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Medicine

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fNIRS, ALS, Neurosicences

Locked-In ALS Patients Answer Yes or No Questions with Wearable fNIRS Device Created at SUNY Downstate

fNIRS imaging has led to a breakthrough in communication with ALS patients that are “Locked-In” and unable to move or speak.

Science

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Neurosceince, Brain Awareness Week, Brain, molecular science, Dementia, Alzheimer Disease & Associated Disorders, Research, Autism, Neurological Diseases, Human Behavior, Mental Illness, Experts

FAU’s Brain Institute Commemorates ‘Brain Awareness Week’

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From human behavior such as mother/infant bonding, addiction and communication disorders to devastating brain diseases like Parkinson’s and Alzheimer’s disease, neuroscientists and other researchers from FAU’s Brain Institute are at the forefront of innovative research that will generate knowledge to benefit society.

Medicine

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Wayne State University, brain networks, Motor Control, National Institutes of Health

Wayne State Researchers Suggest That Brain Networks at ‘Rest’ Are in Readiness for ‘Action’

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Just as a sprinter’s body and muscles are ready for action as they wait for the starting gun to fire, brain networks at rest appear to be waiting in a state of potentiation to execute even the simplest of behaviors. This evidence comes from a new paper published this week in the journal PLoS One, reporting on a study led by professors Vaibhav Diwadkar, Ph.D., at Wayne State University’s School of Medicine and Steven L. Bressler, Ph.D., interim director of Florida Atlantic University’s Center for Complex Systems and Brain Sciences.

Medicine

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Dementia, Orthostatic Hypotension, Dizziness

Rapid Blood Pressure Drops in Middle Age Linked to Dementia in Old Age

Middle-aged people who experience temporary blood pressure drops that often cause dizziness upon standing up may be at an increased risk of developing cognitive decline and dementia 20 years later, new Johns Hopkins Bloomberg School of Public Health research suggests.

Medicine

Science

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Infant, infant head trauma, Head Trauma, Head Injury, Crash Fatality, Crash, Modeling, Modeling & Simulation, Biomechanics, Safety, Child Safety, Child Safety Restraints, Cardiff University, Engineering, Mississippi State University, criminal investigation, Fracture, Brain Injury, Skull, Bagley College of Engineering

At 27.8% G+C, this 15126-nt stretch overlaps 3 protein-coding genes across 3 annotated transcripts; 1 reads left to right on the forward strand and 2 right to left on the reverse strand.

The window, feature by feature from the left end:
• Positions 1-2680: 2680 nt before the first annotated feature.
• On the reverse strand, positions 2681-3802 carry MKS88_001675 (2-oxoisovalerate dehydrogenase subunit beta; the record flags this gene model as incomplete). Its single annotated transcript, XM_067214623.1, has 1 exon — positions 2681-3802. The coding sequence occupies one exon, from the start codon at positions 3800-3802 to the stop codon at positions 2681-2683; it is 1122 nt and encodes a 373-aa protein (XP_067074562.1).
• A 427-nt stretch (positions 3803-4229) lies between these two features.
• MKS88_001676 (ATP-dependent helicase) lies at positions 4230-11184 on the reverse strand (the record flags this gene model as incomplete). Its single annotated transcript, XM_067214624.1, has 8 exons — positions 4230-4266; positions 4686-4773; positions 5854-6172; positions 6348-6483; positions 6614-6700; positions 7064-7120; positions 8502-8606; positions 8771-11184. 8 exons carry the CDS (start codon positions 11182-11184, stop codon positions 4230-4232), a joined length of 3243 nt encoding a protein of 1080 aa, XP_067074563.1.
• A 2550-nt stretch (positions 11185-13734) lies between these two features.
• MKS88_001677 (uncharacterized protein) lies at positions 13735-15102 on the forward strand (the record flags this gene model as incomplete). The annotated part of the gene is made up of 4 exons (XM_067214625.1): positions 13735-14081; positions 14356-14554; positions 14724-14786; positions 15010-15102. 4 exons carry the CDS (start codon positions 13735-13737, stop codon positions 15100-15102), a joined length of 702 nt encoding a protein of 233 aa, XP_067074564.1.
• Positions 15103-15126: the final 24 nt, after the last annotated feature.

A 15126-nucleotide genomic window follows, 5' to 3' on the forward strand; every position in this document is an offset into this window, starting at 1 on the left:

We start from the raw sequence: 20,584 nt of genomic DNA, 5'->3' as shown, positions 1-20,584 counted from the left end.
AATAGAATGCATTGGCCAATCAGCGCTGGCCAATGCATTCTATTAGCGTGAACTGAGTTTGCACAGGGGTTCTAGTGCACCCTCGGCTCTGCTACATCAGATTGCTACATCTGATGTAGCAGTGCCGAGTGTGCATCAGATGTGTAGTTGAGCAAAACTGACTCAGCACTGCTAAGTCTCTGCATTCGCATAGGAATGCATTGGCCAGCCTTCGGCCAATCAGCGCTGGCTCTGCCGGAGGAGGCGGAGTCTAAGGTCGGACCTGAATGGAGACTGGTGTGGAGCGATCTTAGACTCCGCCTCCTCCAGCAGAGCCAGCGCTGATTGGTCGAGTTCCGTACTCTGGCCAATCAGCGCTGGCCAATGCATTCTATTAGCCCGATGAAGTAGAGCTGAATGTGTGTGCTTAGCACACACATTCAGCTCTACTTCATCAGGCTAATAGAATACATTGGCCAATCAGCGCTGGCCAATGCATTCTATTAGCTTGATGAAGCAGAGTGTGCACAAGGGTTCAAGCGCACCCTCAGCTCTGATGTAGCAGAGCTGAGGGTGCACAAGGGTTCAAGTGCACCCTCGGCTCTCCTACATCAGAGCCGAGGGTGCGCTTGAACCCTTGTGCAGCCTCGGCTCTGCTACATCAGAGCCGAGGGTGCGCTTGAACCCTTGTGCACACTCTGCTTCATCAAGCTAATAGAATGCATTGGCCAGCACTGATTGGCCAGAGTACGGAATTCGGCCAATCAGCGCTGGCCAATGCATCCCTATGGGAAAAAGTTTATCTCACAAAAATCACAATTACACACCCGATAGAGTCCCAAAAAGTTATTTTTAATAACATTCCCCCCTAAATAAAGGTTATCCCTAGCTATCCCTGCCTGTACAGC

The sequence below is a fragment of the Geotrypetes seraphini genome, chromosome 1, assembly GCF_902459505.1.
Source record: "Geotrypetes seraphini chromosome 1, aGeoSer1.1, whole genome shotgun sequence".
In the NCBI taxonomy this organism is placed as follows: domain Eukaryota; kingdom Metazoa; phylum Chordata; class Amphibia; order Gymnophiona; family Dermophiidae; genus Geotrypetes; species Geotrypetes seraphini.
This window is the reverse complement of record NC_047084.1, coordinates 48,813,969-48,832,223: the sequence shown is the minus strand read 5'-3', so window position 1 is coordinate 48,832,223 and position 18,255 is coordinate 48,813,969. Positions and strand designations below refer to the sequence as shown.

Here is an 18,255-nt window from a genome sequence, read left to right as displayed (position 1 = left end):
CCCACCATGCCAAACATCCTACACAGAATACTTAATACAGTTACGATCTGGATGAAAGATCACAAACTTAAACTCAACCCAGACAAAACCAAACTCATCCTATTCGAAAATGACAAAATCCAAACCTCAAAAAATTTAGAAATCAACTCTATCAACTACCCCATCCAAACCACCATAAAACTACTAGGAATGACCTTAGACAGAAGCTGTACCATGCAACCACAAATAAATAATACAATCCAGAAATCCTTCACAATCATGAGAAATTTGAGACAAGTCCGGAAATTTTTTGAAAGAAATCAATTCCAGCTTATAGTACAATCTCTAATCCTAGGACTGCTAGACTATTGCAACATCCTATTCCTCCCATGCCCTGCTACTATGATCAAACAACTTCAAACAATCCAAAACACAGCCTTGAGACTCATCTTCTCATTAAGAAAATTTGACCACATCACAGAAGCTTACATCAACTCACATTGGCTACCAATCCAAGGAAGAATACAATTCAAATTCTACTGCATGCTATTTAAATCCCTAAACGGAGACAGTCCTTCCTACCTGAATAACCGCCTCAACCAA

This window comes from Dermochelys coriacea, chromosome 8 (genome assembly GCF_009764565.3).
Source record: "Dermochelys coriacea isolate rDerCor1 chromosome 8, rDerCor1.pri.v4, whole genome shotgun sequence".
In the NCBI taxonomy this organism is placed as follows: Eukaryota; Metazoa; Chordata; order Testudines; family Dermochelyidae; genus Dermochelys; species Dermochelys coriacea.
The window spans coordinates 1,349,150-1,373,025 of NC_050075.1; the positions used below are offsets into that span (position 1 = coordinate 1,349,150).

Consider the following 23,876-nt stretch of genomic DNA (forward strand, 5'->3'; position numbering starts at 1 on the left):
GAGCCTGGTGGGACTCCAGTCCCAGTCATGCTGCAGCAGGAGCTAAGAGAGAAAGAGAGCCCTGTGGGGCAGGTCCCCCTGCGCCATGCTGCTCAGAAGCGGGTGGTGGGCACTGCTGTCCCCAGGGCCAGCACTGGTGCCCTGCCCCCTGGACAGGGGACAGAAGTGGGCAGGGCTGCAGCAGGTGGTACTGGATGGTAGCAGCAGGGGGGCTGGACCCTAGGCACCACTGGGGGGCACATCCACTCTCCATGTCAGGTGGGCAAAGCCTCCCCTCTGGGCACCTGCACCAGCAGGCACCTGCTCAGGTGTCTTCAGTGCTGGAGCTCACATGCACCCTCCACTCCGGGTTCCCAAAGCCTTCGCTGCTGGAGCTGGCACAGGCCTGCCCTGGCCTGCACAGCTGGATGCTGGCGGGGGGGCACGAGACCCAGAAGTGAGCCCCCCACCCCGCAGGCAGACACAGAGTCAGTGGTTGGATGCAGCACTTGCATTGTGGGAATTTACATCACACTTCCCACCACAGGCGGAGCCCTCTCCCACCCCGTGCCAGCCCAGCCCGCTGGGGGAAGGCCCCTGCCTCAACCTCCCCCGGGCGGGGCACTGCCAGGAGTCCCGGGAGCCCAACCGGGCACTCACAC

Grant Will Fund MSU and UK Research to Advance Understanding of Infant Head Trauma

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A research collaboration between Mississippi State University and Cardiff University in the United Kingdom aims to increase understanding of infant head trauma.

Medicine

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Guo-li Ming, MD, PhD, and Hongjun Song, PhD, Appointed Professors of Neuroscience by Penn Medicine

Guo-li Ming, MD, PhD, and Hongjun Song, PhD, internationally renowned neuroscientists, have been appointed professors in the department of Neuroscience in the Perelman School of Medicine at the University of Pennsylvania.

Medicine

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Psychosis, Schizophrenia

Rutgers Launches Early Psychosis Intervention Clinic for Young Adults

Specialized intervention after the first episodes of psychosis improves outcomes for those aged 15 to 35

Medicine

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allergy and immunology, sinus disorders, Depression

Patients with Depression Symptoms Due to Chronic Sinus Disease Are Less Productive

Depressed patients with chronic rhinosinusitis (CRS) are more likely to miss days of work or school than those without depression symptoms, according to the results of a new study led by the Sinus Center at Massachusetts Eye and Ear.

Medicine

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Brain, Neurology, Neurobiology, Brain Research, Science, Dendrite, Dendrites

Brain Is 10 Times More Active Than Previously Measured, UCLA Researchers Find

A UCLA team discovered that dendrites are electrically active in animals that are moving around freely, generating nearly 10 times more spikes than somas. The finding challenges the long-held belief that spikes in the soma are the primary way in which perception, learning and memory formation occur.

Science

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Cell Biology, Molecular Biology, phase separation, Hydrogels, Alzheimer's Disease, Parkinson's Disease

Molecules Form Gels to Help Cells Sense and Respond to Stress

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A specific protein inside cells senses threatening changes in its environment, such as heat or starvation, and triggers an adaptive response to help the cell continue to function and grow under stressful conditions, according to a new study by scientists from the University of Chicago.







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